Learning Taeguk Forms

See the source image
I’m still calling walking stance “broken knee stance.”

There sure are a lot of outside-to-inside blocks in Taeguk forms.

When I joined my new dojang at the end of 2018 I began learning Taeguk forms. I’d learned the Palgwe style in my other dojang, and since I can’t remember which forms I learned as a child (other than the universal kibon), I’ll claim Palgwe as my foundational set.

I started thinking about the new language I was learning. If Palgwes could be summed up in one or two moves I’d say they’re very heavy on using the front (or long) stance and double knife hand block (in a back stance of course).
Taeguk’s main theme seems to be the outside block…from the back hand…in walking stance.

Sigh…

Continue reading “Learning Taeguk Forms”

My Guest Post: The Weirdness and Joy of Returning to Training After an Injury

I may have mentioned a time or two that I’ve had a devastating knee injury and two surgeries (and am still not counting out a third). 🙂

An injury like that changed not only my physical focus, but my mental one as well. I realized how much I had both lost and gained when I started taekwondo training again in January of this year. A dormant part of my brain re-awakened, and it was both strange and wonderful. Whether you’re a martial artist or not, the takeaway is that if you’re in a rut, you may benefit from going back to something you enjoyed earlier in your life or learning something new that stimulates and challenges you.

My story of the weirdness and joy of re-awakening my black belt brain is in this month’s Martial Journal. Click here to read.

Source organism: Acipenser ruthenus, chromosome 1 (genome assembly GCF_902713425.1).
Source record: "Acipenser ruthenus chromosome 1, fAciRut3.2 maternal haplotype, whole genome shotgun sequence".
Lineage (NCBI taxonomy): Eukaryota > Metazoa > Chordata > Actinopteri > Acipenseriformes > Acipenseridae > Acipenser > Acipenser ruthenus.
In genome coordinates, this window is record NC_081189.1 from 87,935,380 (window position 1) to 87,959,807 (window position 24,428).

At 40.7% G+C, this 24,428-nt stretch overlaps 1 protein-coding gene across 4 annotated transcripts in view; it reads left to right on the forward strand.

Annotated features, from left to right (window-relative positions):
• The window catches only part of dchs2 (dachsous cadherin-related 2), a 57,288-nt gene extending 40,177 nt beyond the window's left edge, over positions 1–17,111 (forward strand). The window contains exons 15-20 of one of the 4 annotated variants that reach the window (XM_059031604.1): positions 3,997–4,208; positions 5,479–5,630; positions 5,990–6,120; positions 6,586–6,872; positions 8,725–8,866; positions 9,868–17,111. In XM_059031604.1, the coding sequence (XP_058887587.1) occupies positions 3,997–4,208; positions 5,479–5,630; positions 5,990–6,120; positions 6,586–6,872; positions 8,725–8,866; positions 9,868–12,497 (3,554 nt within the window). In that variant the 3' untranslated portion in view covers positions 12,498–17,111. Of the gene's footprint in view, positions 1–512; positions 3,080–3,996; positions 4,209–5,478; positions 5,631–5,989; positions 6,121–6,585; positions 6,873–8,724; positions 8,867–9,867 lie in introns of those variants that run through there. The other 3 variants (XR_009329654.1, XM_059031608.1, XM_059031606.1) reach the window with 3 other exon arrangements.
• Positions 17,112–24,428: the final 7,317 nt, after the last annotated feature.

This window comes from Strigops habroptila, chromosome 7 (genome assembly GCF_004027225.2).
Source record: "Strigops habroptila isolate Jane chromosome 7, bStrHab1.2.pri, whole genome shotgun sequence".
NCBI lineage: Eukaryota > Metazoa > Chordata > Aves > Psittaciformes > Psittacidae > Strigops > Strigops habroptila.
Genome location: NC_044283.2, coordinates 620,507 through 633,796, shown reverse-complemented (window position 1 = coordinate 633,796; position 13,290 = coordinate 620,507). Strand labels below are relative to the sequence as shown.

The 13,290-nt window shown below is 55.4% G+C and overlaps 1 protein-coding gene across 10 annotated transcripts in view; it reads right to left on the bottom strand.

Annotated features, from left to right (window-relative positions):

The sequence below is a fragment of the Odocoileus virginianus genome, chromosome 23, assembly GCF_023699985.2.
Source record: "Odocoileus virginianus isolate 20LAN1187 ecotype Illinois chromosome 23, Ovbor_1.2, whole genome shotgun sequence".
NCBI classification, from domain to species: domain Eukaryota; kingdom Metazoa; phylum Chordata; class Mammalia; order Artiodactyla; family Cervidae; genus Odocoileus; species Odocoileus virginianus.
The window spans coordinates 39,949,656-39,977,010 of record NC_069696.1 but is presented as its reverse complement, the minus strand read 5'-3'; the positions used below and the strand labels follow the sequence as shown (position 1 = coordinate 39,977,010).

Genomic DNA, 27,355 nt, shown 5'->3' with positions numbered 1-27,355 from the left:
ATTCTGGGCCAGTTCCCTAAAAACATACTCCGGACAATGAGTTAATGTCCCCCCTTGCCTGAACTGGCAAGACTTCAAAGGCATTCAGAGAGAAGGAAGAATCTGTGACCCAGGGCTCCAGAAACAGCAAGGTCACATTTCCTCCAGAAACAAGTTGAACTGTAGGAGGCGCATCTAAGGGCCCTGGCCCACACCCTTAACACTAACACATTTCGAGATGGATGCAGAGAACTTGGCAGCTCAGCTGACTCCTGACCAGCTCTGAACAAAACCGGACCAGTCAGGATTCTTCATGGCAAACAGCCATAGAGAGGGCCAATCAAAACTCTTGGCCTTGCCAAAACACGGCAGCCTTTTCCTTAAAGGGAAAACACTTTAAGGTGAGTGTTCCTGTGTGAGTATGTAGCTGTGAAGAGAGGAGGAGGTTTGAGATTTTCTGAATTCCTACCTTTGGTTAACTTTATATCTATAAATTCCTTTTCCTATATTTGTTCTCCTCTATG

Bonus Book Chapter: Black Belt Training Begins

Dear Reader: For the remainder of 2021, to continue celebrating the release of my first book Kicking and Screaming: a Memoir of Madness and Martial Arts, I will be posting a monthly bonus chapter. While these stories didn’t make the final cut, they were still important moments in my life and in my black belt journey. Enjoy!

[Note: This would have occurred between chapters 28 “Black Belt Candidate” and 29 “Sucker Punched”]

“Up-downs,” Chief Instructor Alex said calmly, widening his blue eyes and smiling wickedly. It was the first Monday in April, the first class day after my bo dan test, and our Sabumnim must have decided he was going to whip us into shape, black belt style. We had two new bo dans (myself and a younger female student), a teenage bo dan who recently tested for black belt and would likely be awarded his new belt in a few days, and Eric, a teenage black belt who would be testing for second degree in the fall. You would think a class of only high-ranking students would be deadly-serious, mature, and determined. I had apparently forgotten what it’s like to be a teenager.

Continue reading “Bonus Book Chapter: Black Belt Training Begins”

What Can You Do In Just Ten Minutes?

clock face

Although my dojang has officially opened, they’re still offering thirty minute virtual classes throughout the week. Saturday morning I did a virtual black belt class in my home. After some warm-ups and a few forms (although I had much less space, Keumgang felt better in bare feet than in those damn taekwondo shoes), my instructor said we were going to work on kicking. Okay cool.